Tennessee (RPI: 34, KenPom: 35, play-in game): The Vols may be the biggest loser on the bubble today. Not only did they watch four teams near or behind them in the standings land wins over top ten teams, but they blew a 19-point lead on the road and lost to a bad Mississippi State team. Ouch.

Arkansas (RPI: 25, KenPom: 49, No. 9 seed): The Razorbacks probably didn’t cost themselves a spot in the NCAA tournament by losing at Missouri on Saturday, but they certainly didn’t make the job they have in front of them any easier. Missouri snapped a 13-game losing streak with the win. Gross.

Michigan (RPI: 60, KenPom: 32, No. 10 seed): The Wolverines’ résumé took a hit on Saturday as they lost at home to Ohio State. It’s hardly a killer for Michigan, not when they have five games left against top 50 opponents, but with just one top 50 win under their belt, making the margin for error smaller isn’t doing themselves any favors.

Georgetown (RPI: 52, KenPom: 56, first four out): The Hoyas put themselves back into the conversation for an NCAA tournament bid last week, as they beat Creighton and won at Butler. Losing to Seton Hall at home in overtime is going to hurt, not because it’s an awful loss but because that was a quality résumé win that they A) needed to make up ground and B) didn’t get.

Valpo (RPI: 61, KenPom: 81, No. 12 seed): The Crusaders got smacked around on Saturday at Green Bay, who is a title contender in the Horizon. All things consider, it’s not an awful loss by any stretch, but it is the kind of loss that Valpo’s profile may not be able to handle. I’m not sure that they can get an at-large at this point.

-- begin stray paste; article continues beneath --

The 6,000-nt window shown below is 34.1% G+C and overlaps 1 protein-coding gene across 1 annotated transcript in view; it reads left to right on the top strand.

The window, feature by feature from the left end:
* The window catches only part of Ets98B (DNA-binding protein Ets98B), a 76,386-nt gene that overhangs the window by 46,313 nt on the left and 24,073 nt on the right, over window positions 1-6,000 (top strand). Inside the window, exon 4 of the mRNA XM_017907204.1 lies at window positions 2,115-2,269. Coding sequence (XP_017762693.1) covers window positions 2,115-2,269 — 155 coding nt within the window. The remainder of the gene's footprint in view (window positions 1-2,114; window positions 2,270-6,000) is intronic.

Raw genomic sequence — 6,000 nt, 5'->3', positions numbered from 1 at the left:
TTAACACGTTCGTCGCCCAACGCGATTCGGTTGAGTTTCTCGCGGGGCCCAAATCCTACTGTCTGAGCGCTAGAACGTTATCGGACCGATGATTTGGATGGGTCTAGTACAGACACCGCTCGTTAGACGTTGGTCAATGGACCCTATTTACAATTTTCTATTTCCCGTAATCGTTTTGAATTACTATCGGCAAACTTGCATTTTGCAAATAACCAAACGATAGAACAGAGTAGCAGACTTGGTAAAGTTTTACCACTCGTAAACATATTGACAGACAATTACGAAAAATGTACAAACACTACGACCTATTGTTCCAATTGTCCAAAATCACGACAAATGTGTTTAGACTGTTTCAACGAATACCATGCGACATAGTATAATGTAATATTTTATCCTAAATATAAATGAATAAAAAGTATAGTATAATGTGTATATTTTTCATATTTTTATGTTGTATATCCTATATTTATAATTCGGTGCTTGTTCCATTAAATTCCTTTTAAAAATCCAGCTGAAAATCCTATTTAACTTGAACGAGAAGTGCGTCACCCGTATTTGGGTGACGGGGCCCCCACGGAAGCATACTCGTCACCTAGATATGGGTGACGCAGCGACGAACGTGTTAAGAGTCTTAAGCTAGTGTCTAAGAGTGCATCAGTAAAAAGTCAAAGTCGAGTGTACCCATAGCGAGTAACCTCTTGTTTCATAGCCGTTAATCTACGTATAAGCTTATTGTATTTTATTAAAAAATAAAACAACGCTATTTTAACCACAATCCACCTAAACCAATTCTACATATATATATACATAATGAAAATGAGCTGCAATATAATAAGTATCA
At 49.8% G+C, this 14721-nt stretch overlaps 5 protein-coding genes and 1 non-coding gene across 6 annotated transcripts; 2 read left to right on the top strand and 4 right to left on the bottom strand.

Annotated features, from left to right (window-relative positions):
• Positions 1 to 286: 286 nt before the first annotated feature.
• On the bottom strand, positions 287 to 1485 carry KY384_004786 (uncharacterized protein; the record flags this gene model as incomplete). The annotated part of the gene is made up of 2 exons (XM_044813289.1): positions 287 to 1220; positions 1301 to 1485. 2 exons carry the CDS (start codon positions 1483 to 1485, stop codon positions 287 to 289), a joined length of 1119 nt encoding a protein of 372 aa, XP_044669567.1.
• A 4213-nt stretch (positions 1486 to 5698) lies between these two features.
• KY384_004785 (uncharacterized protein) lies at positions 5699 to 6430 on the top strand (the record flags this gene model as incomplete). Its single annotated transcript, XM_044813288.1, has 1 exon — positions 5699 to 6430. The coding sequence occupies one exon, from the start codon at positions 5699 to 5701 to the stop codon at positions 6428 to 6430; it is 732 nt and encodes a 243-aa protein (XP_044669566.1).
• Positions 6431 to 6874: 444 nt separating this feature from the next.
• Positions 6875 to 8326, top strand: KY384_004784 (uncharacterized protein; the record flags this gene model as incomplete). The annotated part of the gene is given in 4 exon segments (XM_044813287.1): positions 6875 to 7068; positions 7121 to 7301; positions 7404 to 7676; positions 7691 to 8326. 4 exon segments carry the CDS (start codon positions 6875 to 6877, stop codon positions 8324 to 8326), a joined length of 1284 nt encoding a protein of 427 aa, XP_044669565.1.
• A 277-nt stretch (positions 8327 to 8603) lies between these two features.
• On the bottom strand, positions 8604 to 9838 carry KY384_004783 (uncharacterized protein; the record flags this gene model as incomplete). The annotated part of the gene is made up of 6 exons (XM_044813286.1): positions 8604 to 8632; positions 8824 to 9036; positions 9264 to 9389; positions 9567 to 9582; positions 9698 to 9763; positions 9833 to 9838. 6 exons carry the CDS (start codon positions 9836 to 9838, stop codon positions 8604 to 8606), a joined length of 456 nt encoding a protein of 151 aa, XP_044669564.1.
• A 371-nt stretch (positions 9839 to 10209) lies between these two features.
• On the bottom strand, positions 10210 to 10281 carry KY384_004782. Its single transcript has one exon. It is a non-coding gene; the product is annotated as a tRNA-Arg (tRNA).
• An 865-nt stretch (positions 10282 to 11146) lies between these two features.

Middle Tennessee State  (RPI: 41, KenPom: 48, No. 8 seed): MTSU blew a double-digit lead on the road against 8-14 UTEP as they lost their first game of the CUSA season. As of now, I would guess the Blue Raiders have a good enough profile to get them into the NCAA tournament, but that is going to continue to drop compated to the rest of the field.

N.C. State (RPI: 82, KenPom: 87, next four out): The more N.C. State plays, the more their win at Duke looks like a total fluke. The Wolfpack dropped to 14-10 overall and 3-8 in the ACC with a loss to Miami at home. I don’t think their season is going to get turned around.

 

ACC coaches back idea of all D-I teams in 2021 NCAA tourney

Geoff Burke-USA TODAY Sports
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RALEIGH, N.C. — Atlantic Coast Conference men’s basketball coaches are pushing the idea of having next year’s NCAA Tournament include all eligible teams in Division I.

Numerous league schools and coaches released statements Wednesday after the coaches held their weekly call to discuss the proposal, which was first reported by Stadium. There are 357 Division I programs in the country, with NCAA spokeswoman Meghan Durham saying 346 of those are eligible to play in next year’s tournament.

Virginia coach Tony Bennett said the ACC coaches are “united in strongly pursuing this” in the wake of the coronavirus pandemic that led to the cancellation of last year’s NCAA Tournament days before the field of 68 was set to be revealed. Multiple coaches said creating an everybody-gets-in format would be an incentive for schools as they create the safest conditions possible for returning to play.

“This is not a regular season,” Duke coach Mike Krzyzewski said in a statement. “It is clearly an irregular season that will require something different. Our sport needs to be agile and creative. Most importantly, an all-inclusive postseason tournament will allow a unique and unprecedented opportunity for every team and every student-athlete to compete for a national championship.”